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American vs. British (European) Date Systems

Posted in Language, and Society

It would make sense to specify dates in either of two ways: smallest-to-largest or largest-to-smallest.

In England specifically (and Europe more broadly, I understand) people have opted for the former, writing dates as Day Month Year (e.g., 10 July 2014).

Americans, on the other hand, use the apparently-crazy Month Day Year system, which is neither smallest-to-largest, nor largest-to-smallest. Why?

The answer is that Americans actually use the largest-to-smallest method, but shift the year to the end, like we do when alphabetizing personal names by surname.

In a phone book or online directory, I would be listed as “Tillman, Micah” rather than “Micah Tillman.” Similarly, in common usage, Americans write “July 10, 2014” rather than “2014 July 10.” We shift the year to the end. In both “Tillman, Micah” and “July 10, 2014,” the added comma indicates the shift to the end of what belongs at the front.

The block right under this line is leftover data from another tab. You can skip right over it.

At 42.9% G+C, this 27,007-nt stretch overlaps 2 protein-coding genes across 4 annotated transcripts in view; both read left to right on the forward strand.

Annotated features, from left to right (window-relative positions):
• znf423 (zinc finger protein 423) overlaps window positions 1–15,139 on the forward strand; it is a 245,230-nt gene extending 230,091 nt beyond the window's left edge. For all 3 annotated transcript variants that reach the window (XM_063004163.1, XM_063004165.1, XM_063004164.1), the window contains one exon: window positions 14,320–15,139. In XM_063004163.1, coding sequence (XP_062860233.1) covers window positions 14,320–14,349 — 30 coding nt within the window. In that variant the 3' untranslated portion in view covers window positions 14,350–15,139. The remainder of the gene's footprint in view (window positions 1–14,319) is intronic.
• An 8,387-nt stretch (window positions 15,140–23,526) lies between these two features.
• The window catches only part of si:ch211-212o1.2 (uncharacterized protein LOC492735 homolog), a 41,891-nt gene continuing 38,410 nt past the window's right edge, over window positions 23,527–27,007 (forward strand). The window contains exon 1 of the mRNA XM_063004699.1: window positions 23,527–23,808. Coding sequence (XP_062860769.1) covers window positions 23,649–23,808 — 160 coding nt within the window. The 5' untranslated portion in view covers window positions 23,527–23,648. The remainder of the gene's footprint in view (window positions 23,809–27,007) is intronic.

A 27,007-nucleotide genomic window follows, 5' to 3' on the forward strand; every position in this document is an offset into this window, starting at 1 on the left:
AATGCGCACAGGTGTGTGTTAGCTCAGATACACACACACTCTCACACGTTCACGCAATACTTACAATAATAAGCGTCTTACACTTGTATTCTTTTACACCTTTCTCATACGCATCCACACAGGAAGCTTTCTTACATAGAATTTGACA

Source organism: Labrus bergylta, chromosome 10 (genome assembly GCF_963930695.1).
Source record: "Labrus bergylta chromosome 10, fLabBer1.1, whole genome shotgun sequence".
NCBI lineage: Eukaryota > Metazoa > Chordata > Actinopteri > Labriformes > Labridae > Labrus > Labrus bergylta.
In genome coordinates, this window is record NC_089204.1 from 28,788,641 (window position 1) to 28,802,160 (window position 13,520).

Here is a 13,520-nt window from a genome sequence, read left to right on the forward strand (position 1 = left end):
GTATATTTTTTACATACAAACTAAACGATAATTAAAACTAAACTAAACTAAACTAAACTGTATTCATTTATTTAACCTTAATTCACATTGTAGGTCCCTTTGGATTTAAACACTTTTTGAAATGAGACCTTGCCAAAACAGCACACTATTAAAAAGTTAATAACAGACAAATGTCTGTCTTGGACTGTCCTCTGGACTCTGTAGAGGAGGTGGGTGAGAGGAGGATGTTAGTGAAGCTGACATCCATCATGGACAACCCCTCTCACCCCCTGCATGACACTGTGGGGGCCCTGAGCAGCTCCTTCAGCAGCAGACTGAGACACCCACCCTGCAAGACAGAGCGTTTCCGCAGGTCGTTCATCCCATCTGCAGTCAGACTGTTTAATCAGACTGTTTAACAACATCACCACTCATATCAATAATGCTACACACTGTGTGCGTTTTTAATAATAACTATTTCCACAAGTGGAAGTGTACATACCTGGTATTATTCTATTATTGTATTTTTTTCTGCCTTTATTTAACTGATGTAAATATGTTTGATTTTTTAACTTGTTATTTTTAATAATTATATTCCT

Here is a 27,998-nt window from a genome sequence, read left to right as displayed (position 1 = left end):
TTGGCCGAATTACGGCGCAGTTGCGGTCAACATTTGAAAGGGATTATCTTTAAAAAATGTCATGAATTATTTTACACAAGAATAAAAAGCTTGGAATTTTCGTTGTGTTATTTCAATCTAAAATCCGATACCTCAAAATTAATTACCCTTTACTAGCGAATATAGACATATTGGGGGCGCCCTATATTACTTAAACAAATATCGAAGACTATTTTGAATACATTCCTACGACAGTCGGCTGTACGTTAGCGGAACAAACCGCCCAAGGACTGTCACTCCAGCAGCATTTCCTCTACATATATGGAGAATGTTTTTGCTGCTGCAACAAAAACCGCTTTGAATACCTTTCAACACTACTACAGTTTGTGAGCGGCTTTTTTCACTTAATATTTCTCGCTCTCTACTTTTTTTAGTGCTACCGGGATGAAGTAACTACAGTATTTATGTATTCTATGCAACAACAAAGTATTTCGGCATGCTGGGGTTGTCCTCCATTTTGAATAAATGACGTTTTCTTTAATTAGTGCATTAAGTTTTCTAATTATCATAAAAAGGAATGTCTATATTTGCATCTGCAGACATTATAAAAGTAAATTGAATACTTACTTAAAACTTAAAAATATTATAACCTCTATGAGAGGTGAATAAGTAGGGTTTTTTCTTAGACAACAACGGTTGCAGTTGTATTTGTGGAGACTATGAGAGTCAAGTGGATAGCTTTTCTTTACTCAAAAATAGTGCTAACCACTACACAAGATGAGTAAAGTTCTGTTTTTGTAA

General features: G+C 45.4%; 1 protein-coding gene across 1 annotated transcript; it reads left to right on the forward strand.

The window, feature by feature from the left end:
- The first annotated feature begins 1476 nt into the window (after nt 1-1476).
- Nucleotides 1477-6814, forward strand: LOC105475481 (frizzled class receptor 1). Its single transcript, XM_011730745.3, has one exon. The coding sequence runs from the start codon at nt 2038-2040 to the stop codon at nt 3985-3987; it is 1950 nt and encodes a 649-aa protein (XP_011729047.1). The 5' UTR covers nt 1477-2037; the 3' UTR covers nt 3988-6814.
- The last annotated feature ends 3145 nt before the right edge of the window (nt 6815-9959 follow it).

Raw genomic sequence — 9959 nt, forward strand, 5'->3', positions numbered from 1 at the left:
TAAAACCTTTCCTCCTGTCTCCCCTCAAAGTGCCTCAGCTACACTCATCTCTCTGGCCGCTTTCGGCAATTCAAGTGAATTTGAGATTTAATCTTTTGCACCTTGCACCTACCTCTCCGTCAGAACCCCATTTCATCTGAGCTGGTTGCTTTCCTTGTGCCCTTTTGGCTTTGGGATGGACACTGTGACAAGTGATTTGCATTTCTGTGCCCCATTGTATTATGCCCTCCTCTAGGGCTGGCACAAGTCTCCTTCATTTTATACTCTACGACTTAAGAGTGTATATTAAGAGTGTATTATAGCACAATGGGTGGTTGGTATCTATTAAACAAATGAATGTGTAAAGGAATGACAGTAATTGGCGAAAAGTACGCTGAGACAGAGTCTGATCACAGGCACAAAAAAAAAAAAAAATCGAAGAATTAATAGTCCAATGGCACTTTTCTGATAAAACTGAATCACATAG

Why do Americans do this? I suspect it’s a compromise between theoretic purity and pragmatism. The largest-to-smallest system has theoretic purity on its side, but in everyday life, we usually know what year it is, and just want to know what month and day it is. So, we start our dates “in the middle,” and move the year to the end.

(This, please note, is an explanation of the justificatory rationale for our system, not of the historical genesis of our system.)

I would argue, furthermore, that we come to know most things by moving from largest to smallest, genus to species (first learning to distinguish animate from inanimate objects, then learning to distinguish animate reptiles from animate mammals, then to distinguish animate mammal dogs from animate mammal cats, etc.). Therefore, the largest-to-smallest arrangement style of specifying dates fits the way we come to know everything better than the smallest-to-largest style.

What’s inconsistent about American usage, however, is the fact that we write our names in the opposite direction of our dates, moving from personal name to family name, rather than family name to personal name, as in many Asian cultures. We name people in the individual-to-species direction (as it were) rather than in the species-to-individual direction. Only in alphabetized lists, it would seem, do we acknowledge the utility of the largest-to-smallest approach to specification (a utility perhaps indicated by the very term “specification”!).

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